- Hospital profitability in 2019 increased in all three major metropolitan areas and increased by 31% in the Columbus region. Based on data from Medicare hospital cost reports, the hospitals in the Columbus area had a combined 2019 net income of $1.558 billion, or 15.4% of their net patient revenues. That was 31% more than their combined net income of $1.187 billion in 2018. Nationwide Children’s had a net income in 2019 of $595.3 million, or 34.7% of net patient revenues. The OhioHealth hospitals had a net income of $565.9 million (15.8%) and the Ohio State University hospitals had a net income of $344.4 million (9.5% of revenues). Hospitals in the Cincinnati/Northern Kentucky/Dayton region had a combined net income of $1.309 billion in 2019 (11.4% of net patient revenues), up from $791.6 million in 2018. Premier Health, having closed Good Samaritan Hospital in Dayton in 2018, was the most profitable system, while Cincinnati Children’s, Christ, and the Kettering Health Network hospitals reported the strongest net income.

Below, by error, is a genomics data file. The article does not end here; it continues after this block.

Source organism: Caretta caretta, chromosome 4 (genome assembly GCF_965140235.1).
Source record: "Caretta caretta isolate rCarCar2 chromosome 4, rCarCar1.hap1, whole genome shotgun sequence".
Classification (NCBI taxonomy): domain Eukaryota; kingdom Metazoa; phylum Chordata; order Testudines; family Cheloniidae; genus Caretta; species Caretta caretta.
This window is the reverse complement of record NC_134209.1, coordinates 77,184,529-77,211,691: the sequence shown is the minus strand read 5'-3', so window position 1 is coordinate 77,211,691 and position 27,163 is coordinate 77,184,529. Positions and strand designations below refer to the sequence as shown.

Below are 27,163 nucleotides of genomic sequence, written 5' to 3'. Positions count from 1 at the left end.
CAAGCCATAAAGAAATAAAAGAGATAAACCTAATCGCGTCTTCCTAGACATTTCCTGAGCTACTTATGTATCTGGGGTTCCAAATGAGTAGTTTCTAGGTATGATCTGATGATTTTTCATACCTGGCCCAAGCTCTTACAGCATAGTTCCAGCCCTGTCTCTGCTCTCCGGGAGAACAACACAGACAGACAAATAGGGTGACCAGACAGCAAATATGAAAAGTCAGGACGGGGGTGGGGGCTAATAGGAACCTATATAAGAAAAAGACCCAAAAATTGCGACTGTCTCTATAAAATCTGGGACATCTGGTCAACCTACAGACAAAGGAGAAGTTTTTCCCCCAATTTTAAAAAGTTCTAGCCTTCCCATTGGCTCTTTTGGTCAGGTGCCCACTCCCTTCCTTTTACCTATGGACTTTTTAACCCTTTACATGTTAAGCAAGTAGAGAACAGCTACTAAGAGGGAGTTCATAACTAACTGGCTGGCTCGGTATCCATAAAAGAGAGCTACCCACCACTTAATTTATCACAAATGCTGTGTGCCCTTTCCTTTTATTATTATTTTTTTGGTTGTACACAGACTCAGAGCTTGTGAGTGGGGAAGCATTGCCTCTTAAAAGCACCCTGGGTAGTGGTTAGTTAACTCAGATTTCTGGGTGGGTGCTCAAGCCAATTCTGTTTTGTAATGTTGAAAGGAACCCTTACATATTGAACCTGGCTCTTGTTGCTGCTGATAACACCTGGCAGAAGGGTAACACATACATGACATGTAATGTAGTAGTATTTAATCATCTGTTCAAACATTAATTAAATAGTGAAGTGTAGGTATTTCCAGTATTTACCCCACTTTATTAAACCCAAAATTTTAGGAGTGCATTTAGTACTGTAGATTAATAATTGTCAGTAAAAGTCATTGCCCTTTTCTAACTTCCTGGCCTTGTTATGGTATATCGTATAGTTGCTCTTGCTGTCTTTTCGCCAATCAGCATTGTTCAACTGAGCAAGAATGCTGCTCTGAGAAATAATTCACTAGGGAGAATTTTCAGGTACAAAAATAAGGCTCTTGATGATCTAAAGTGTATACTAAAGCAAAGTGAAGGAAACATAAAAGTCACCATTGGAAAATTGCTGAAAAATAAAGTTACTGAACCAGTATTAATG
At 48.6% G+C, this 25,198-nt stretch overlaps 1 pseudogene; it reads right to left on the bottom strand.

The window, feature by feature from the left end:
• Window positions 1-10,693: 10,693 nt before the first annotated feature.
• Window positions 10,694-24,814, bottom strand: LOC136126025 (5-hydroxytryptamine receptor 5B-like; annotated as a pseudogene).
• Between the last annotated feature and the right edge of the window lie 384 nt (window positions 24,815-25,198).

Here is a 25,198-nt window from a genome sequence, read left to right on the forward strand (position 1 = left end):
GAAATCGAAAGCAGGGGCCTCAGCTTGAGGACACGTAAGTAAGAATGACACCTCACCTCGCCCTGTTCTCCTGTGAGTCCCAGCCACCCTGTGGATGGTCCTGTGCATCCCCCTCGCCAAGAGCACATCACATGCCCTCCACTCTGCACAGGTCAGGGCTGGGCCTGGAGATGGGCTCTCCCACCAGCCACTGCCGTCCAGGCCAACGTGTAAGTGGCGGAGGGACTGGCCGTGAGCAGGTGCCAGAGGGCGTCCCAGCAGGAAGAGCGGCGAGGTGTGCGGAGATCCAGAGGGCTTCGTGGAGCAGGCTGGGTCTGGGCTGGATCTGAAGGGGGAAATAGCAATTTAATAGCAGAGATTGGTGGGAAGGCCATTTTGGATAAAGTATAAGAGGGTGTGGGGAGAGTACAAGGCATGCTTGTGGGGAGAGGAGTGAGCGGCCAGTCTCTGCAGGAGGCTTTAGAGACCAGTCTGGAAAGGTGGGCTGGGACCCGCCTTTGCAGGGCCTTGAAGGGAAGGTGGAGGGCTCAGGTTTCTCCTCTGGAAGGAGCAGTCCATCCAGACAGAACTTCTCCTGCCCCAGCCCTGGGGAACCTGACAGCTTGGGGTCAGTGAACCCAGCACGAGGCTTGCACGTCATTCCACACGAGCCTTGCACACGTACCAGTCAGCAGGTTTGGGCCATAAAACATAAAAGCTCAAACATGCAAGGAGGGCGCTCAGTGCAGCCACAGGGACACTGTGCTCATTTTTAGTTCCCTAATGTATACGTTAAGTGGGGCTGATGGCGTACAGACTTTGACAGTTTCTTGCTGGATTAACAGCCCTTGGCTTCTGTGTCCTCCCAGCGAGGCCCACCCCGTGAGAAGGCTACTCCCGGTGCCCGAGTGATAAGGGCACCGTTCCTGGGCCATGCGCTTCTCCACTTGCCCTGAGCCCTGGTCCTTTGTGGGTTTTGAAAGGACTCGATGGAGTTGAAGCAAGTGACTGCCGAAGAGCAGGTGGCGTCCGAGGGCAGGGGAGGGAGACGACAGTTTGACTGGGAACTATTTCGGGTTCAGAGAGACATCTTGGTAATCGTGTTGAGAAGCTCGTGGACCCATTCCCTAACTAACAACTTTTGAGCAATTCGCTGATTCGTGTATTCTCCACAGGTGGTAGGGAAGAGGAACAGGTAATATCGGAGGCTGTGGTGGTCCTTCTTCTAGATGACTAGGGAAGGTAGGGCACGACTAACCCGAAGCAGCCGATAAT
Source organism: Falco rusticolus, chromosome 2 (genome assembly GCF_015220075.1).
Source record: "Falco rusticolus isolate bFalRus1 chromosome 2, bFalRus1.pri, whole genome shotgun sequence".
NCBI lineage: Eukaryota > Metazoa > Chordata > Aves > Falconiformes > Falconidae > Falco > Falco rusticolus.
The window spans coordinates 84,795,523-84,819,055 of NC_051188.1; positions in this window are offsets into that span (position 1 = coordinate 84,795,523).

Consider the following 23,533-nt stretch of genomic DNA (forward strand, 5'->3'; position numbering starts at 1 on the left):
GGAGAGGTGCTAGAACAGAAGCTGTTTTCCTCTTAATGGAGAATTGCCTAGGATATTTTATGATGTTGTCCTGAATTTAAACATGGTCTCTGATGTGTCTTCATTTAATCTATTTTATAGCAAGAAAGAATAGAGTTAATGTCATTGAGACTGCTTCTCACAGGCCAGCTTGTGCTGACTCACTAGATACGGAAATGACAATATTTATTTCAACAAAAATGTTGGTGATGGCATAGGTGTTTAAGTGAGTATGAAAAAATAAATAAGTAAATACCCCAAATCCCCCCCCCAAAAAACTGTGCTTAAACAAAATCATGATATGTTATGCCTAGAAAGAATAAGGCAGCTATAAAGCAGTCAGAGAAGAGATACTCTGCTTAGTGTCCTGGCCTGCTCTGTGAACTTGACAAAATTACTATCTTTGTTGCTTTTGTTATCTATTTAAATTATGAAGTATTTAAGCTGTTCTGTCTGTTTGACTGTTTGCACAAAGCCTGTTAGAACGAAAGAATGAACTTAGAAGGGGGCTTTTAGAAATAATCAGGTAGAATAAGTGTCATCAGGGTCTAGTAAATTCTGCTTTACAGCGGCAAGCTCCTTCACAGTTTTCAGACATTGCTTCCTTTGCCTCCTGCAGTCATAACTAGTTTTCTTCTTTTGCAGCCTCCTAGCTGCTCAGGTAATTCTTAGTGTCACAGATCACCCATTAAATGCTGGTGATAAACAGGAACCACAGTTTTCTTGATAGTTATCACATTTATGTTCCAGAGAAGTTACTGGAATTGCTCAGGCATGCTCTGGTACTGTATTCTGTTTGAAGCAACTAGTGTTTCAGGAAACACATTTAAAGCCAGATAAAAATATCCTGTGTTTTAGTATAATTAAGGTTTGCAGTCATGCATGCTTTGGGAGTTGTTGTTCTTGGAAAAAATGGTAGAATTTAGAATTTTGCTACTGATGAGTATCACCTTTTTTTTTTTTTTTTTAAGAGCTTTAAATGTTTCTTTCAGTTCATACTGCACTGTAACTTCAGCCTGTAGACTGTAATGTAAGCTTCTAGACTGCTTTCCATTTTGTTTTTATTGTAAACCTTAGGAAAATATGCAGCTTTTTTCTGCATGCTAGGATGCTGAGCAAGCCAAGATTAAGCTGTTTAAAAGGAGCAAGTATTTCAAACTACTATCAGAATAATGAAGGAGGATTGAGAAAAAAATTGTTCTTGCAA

- In the Cleveland/Akron region, hospitals posted a combined net income in 2019 of $1.942 billion, or 12.6% of net patient revenues, up from $622 million in 2018. The Cleveland Clinic hospitals had a net income of $1.629 billion (19.9% of revenues), while the University Hospitals system had a net income of $299.7 million (8.3% of net patient revenues).